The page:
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Leadership and Goal Processing

From the guiding process goal processing, it can be justified that a leader ought to derive a certain satisfaction from conflicts and handling them. Leading and conflict are Siamese twins. What goes alongside this, is that conflicts are not solvable but only regulatable. For this, the leader requires particularly that, which is called ambiguity tolerance in psychology. This is the ability of paying attention to two opposing values at the same time. Those who, as leaders, make a world of black and white from a world of grey tones too quickly, in order to gain clarity and unambiguity, can probably not handle very well the inner turmoil of all goal processing in organisations. In the team, this often leads to the notorious ‘group think’, i.e. the self-immunisation of a group against divergent opinions and points of view. The danger of such an attitude is confirmed in countless socio-psychological studies. Putting it another way, one can say that a leader is doing justice to his role when he allows a silent remnant of doubt to remain in all that he thinks and does. This allows him to be open for variations and other ideas.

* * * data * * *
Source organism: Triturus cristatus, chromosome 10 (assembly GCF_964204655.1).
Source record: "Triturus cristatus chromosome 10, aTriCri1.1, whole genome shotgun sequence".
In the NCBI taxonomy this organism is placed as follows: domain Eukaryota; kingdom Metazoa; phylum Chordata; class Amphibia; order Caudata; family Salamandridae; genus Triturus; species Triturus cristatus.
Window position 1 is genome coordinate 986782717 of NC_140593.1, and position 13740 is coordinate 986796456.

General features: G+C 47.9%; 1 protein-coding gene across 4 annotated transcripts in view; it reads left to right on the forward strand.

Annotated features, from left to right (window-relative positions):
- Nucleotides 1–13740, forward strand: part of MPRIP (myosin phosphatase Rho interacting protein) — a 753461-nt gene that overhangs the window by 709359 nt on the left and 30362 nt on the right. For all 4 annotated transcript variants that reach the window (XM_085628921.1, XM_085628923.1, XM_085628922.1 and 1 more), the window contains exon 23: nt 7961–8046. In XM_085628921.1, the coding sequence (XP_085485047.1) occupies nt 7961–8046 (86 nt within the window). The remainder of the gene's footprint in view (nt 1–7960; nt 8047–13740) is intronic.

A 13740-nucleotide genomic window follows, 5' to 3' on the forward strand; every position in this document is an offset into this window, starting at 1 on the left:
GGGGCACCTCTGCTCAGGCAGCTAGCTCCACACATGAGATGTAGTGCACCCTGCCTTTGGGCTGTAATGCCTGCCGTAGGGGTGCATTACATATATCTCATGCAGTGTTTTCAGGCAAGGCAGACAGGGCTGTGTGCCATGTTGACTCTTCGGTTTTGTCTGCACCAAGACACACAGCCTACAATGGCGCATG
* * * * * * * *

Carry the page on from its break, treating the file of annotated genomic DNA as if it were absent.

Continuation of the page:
Another thing leaders often find difficult, is that they do not unilaterally rely on problem solving or interest processing but see both as equally important. This is, emotionally, not at all easy, because everybody has a kind of home harbour: some prefer satisfying everybody without solving the problem, and the others would prefer to lose all relationships rather than compromising on their solutions. Both of these are dysfunctional in the leadership role.